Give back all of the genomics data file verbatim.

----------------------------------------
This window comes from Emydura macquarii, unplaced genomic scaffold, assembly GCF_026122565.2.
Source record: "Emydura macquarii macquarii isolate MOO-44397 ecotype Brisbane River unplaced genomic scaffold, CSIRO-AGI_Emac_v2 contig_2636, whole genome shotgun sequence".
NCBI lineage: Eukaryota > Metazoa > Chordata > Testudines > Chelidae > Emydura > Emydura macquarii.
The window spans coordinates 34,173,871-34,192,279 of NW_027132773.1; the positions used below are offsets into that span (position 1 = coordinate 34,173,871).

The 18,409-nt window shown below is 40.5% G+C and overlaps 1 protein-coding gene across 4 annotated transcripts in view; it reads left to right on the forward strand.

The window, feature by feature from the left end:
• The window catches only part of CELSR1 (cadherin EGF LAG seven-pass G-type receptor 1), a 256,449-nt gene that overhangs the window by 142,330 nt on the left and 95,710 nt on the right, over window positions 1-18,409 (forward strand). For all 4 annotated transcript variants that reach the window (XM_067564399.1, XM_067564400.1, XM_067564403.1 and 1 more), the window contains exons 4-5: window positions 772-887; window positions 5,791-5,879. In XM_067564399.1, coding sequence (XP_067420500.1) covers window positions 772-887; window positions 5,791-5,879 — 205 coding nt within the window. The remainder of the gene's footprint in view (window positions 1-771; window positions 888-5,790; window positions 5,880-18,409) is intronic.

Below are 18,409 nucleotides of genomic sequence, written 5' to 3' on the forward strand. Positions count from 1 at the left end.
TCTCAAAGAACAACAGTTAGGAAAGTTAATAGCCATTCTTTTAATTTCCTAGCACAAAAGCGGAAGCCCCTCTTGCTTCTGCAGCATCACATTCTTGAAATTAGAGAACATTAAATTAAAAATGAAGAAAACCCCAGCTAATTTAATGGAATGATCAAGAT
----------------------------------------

This window comes from Emydura macquarii, unplaced genomic scaffold, assembly GCF_026122565.2.
Source record: "Emydura macquarii macquarii isolate MOO-44397 ecotype Brisbane River unplaced genomic scaffold, CSIRO-AGI_Emac_v2 contig_2636, whole genome shotgun sequence".
NCBI lineage: Eukaryota > Metazoa > Chordata > Testudines > Chelidae > Emydura > Emydura macquarii.
The window spans coordinates 34,173,871-34,192,279 of NW_027132773.1; the positions used below are offsets into that span (position 1 = coordinate 34,173,871).

The 18,409-nt window shown below is 40.5% G+C and overlaps 1 protein-coding gene across 4 annotated transcripts in view; it reads left to right on the forward strand.

The window, feature by feature from the left end:
• The window catches only part of CELSR1 (cadherin EGF LAG seven-pass G-type receptor 1), a 256,449-nt gene that overhangs the window by 142,330 nt on the left and 95,710 nt on the right, over window positions 1-18,409 (forward strand). For all 4 annotated transcript variants that reach the window (XM_067564399.1, XM_067564400.1, XM_067564403.1 and 1 more), the window contains exons 4-5: window positions 772-887; window positions 5,791-5,879. In XM_067564399.1, coding sequence (XP_067420500.1) covers window positions 772-887; window positions 5,791-5,879 — 205 coding nt within the window. The remainder of the gene's footprint in view (window positions 1-771; window positions 888-5,790; window positions 5,880-18,409) is intronic.

Below are 18,409 nucleotides of genomic sequence, written 5' to 3' on the forward strand. Positions count from 1 at the left end.
TCTCAAAGAACAACAGTTAGGAAAGTTAATAGCCATTCTTTTAATTTCCTAGCACAAAAGCGGAAGCCCCTCTTGCTTCTGCAGCATCACATTCTTGAAATTAGAGAACATTAAATTAAAAATGAAGAAAACCCCAGCTAATTTAATGGAATGATCAAGAT